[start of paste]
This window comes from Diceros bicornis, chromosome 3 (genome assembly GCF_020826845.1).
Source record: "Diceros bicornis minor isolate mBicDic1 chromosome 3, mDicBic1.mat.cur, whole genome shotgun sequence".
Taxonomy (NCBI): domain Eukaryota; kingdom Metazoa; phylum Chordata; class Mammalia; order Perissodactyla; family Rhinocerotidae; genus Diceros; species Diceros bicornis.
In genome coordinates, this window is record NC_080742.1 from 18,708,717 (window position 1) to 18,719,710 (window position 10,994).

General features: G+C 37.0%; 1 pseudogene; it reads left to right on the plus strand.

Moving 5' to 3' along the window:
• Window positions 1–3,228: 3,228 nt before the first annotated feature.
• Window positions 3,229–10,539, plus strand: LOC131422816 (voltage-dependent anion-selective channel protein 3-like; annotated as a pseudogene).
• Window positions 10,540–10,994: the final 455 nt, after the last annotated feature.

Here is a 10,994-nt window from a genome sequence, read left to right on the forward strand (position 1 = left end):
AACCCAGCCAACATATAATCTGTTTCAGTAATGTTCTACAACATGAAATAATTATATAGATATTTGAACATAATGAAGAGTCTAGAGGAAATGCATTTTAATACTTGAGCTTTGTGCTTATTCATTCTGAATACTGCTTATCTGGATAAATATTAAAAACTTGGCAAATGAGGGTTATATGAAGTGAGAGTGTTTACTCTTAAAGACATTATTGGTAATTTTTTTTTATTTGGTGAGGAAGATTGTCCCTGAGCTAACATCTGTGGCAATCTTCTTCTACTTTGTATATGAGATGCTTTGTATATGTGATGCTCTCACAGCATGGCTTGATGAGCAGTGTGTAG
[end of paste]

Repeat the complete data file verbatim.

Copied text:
This window comes from Diceros bicornis, chromosome 3 (genome assembly GCF_020826845.1).
Source record: "Diceros bicornis minor isolate mBicDic1 chromosome 3, mDicBic1.mat.cur, whole genome shotgun sequence".
Taxonomy (NCBI): domain Eukaryota; kingdom Metazoa; phylum Chordata; class Mammalia; order Perissodactyla; family Rhinocerotidae; genus Diceros; species Diceros bicornis.
In genome coordinates, this window is record NC_080742.1 from 18,708,717 (window position 1) to 18,719,710 (window position 10,994).

General features: G+C 37.0%; 1 pseudogene; it reads left to right on the plus strand.

Moving 5' to 3' along the window:
• Window positions 1–3,228: 3,228 nt before the first annotated feature.
• Window positions 3,229–10,539, plus strand: LOC131422816 (voltage-dependent anion-selective channel protein 3-like; annotated as a pseudogene).
• Window positions 10,540–10,994: the final 455 nt, after the last annotated feature.

Here is a 10,994-nt window from a genome sequence, read left to right on the forward strand (position 1 = left end):
AACCCAGCCAACATATAATCTGTTTCAGTAATGTTCTACAACATGAAATAATTATATAGATATTTGAACATAATGAAGAGTCTAGAGGAAATGCATTTTAATACTTGAGCTTTGTGCTTATTCATTCTGAATACTGCTTATCTGGATAAATATTAAAAACTTGGCAAATGAGGGTTATATGAAGTGAGAGTGTTTACTCTTAAAGACATTATTGGTAATTTTTTTTTATTTGGTGAGGAAGATTGTCCCTGAGCTAACATCTGTGGCAATCTTCTTCTACTTTGTATATGAGATGCTTTGTATATGTGATGCTCTCACAGCATGGCTTGATGAGCAGTGTGTAG